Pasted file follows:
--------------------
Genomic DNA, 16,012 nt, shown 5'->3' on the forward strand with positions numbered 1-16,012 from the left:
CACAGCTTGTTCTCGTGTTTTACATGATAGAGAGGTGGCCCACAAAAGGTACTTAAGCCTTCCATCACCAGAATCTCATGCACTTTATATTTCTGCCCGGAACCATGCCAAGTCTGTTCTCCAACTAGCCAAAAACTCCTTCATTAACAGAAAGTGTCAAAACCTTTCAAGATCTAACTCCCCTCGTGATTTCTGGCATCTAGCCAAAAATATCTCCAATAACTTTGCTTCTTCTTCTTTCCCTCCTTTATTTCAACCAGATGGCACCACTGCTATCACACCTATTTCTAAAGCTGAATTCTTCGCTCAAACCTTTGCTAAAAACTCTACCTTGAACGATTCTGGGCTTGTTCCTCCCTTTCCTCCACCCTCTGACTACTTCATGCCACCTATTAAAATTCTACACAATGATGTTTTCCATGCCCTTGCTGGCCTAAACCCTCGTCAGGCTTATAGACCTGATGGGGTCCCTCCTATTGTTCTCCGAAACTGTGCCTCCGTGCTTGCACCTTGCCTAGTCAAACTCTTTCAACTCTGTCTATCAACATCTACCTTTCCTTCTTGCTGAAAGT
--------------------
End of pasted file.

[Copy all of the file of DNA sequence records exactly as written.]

Genomic DNA, 16,012 nt, shown 5'->3' on the forward strand with positions numbered 1-16,012 from the left:
CACAGCTTGTTCTCGTGTTTTACATGATAGAGAGGTGGCCCACAAAAGGTACTTAAGCCTTCCATCACCAGAATCTCATGCACTTTATATTTCTGCCCGGAACCATGCCAAGTCTGTTCTCCAACTAGCCAAAAACTCCTTCATTAACAGAAAGTGTCAAAACCTTTCAAGATCTAACTCCCCTCGTGATTTCTGGCATCTAGCCAAAAATATCTCCAATAACTTTGCTTCTTCTTCTTTCCCTCCTTTATTTCAACCAGATGGCACCACTGCTATCACACCTATTTCTAAAGCTGAATTCTTCGCTCAAACCTTTGCTAAAAACTCTACCTTGAACGATTCTGGGCTTGTTCCTCCCTTTCCTCCACCCTCTGACTACTTCATGCCACCTATTAAAATTCTACACAATGATGTTTTCCATGCCCTTGCTGGCCTAAACCCTCGTCAGGCTTATAGACCTGATGGGGTCCCTCCTATTGTTCTCCGAAACTGTGCCTCCGTGCTTGCACCTTGCCTAGTCAAACTCTTTCAACTCTGTCTATCAACATCTACCTTTCCTTCTTGCTGAAAGT